Hard Copy

As usual, Lonely Planet’s Budapest guide is reliable and informative, especially on budget choices, and the Rough Guide also has a city guide for here. Rick Steve does a guide to the city also, popular with American backpackers. For some not so light reading, pick up Geza Csath’s The Magician’s Garden and Other Stories – disturbing stories written in the magical realist genre. The author was tormented by opium addiction, finally killing his wife and then himself in 1918. Dezso Kosztolanyi’s Skylark is a tragic story (Hungarians specialise in tragedy) of an old couple and their beloved child by one of Hungary’s most famous scribes. Imre Mora’s Budapest Then and Now reveals portraits of the city, past and present.

Silver Screen

Budapest has featured in countless international films, albeit often masquerading as somewhere else – usually Moscow, but in the case of Evita for example is has even been featured as Buenos Aires. It has also starred as itself in I Spy with Owen Wilson and Tinker Tailor Soldier Spy and An American Rhapsody with Scarlett Johansson. For a great Hungarian movie check out Bizalom (Confidence).

Soundtrack to the City

Heaven Street Seven – Marta
Parno Graszt – Ratyake Phiro
Quimby – Most Mulik Pantosan
Kiscillag – Kockacukor
Besh O Drom – Amikor En Kissrac Voltam
Rezso Seress – Gloomy Sunday (aka The Hungarian Suicide Song)

City Map

View Budapest City Guide in a larger map

Video Inspiration

For all our Budapest stories and tips click here. The Hungarian capital is also recommended as one of our favourite budget destinations in Europe

24 thoughts on “Long Weekend: Budapest

  1. The caves in budapest is wonderful. I guess you guys might want to add that in your “unmissable attarctions”. You can check out the blog i wrote a few months back on my visit to budapest. I have mentioned about the caves as well.

  2. Buildings are beautiful; sights are plentiful & historial; language is difficult to understand; police are everywhere; Danube is beautiful; guided tours are a must; Pest side is rundown; don’t walk at night outside of immediate danube shopping area; worth a long weekend city break

  3. Thank you for this great post about Hungary’s capital city. I personally love this city very much for this great tradition and cultures. I will visit this city to see her beauty. My one of the best friend Kate live there. I wanted to meet her.

  4. The parliament no longer offers free tours to EU citizens, though it is cheaper than ticket prices from non-EU people!

  5. This article is really great and shows Budapest in it’s best and natural light. Eating out in Budapest is usually expensive and finding a decent restaurant is always a bit tricky like with any foreign place. But if you want to eat at a really traditional restaurants where the locals go and save a bit of money then head to District 7. I personally don’t think you can have a bad meal there, even if you don’t like goulash!

  6. Hello,
    nice article, I really like the way you’re presenting Budapest. Well written! 🙂 I’ve also got some insider info about the city here: Budapest Startup City Guide
    It’s full of useful info if you’re into entrepreneurship 🙂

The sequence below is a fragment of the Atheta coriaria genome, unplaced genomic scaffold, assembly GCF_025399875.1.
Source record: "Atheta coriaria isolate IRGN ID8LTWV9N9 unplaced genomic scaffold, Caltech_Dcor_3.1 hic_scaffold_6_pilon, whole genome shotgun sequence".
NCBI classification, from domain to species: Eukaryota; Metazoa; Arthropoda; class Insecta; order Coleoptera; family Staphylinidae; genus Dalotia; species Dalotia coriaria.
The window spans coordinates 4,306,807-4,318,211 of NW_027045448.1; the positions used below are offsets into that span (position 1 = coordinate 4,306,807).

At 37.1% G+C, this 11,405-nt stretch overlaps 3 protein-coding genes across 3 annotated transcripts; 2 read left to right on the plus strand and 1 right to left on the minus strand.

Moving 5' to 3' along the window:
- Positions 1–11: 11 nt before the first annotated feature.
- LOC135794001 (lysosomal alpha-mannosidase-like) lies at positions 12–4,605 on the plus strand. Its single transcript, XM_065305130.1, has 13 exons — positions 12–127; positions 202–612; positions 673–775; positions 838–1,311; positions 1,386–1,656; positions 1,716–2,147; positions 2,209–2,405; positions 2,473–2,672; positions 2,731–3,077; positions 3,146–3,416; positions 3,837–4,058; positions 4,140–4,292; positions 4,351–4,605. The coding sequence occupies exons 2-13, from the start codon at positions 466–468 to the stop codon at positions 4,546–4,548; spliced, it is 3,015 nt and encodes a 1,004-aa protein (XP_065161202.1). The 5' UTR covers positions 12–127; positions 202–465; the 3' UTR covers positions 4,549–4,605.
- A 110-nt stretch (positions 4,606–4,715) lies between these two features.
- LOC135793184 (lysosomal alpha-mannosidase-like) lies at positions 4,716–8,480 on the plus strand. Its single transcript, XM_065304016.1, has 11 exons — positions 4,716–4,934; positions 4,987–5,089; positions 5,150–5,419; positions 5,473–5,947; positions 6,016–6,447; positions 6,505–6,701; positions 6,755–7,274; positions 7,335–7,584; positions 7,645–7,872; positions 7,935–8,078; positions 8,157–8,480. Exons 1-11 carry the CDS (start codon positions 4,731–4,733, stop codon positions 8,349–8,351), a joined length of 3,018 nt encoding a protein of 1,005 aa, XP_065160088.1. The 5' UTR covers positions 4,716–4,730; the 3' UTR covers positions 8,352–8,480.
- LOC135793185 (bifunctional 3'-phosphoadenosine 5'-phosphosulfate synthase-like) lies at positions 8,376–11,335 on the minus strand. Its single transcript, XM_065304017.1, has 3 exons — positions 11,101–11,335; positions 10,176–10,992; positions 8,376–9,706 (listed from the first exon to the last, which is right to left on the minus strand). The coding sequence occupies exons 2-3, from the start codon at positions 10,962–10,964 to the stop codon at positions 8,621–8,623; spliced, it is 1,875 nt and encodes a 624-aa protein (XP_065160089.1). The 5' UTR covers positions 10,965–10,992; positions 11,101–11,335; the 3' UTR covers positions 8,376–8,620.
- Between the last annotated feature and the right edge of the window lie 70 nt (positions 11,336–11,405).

Have a nice day!

  7. I visited Budapest in June 2015, really love it, especially the night river cruise along Danube River. The view is amazing. I miss Eastern Europe so much, I would like to visit again, especially Budapest, Prague, Krakow and Salzburg. Very very nice cities 🙂

  8. Wow, thank you so much for all the information. Well written. I am doing an Eastern Europe tour next year and my last stop will be Hungary. This was great and I can plan my trip ahead.

  9. Budapest is the capital and the largest city of Hungary and it among the larger city of European nations. Buda Castle is among the best sample of architect of the olden times. Your blog is beautifully written and it is very helpful for those who wants to visit the Europe.

  10. Congrats, great post. You captured the multi-faceted and somewhat controversial nature of the city very well. An unfortunate development is that a recently passed legislation forces most businesses to be closed on Sundays, so don’t forget to plan around that if you only have a weekend in Budapest. I collected some other very useful tips and trivia for foreigners on my travel blog: (part of a series about Hungary). I hope it helps.
    On the other hand during my last visit to Budapest in 2015 (I’m from Hungary originally), I was pleasantly surprised that they funnelled quite a lot of money into restoration projects, especially around the central districts, making the area more pedestrian-friendly. Enjoy your visit to this vibrant and ever-surprising city.

  11. Hey, wish I would have found that guide before I went to Budapest. I really appreciate it that you also focus on the more budget conscious travelers, and giving a soundtrack to the city is a really cool idea. I’m gonna check out the one for florence when heading there in a few weeks. For people who are into photography, this walks you through some top photo spots and might give some additional hints.

  12. Great article and very nice information about Budapest. I think this city is must be on list when we visit n travel to Europe. The photos is just awesome and i love it. Thanks for sharing

  13. Great city Budapest, I always enjoy there. Lot of rock concerts, nice clubs, beautiful girls, friendly people. It is close to Wien where I ma working, close to Bratislava where I travel often, close to Novi Sad and Belgrade. I just can stand Hungarian food, I dont know why, have to be up to me.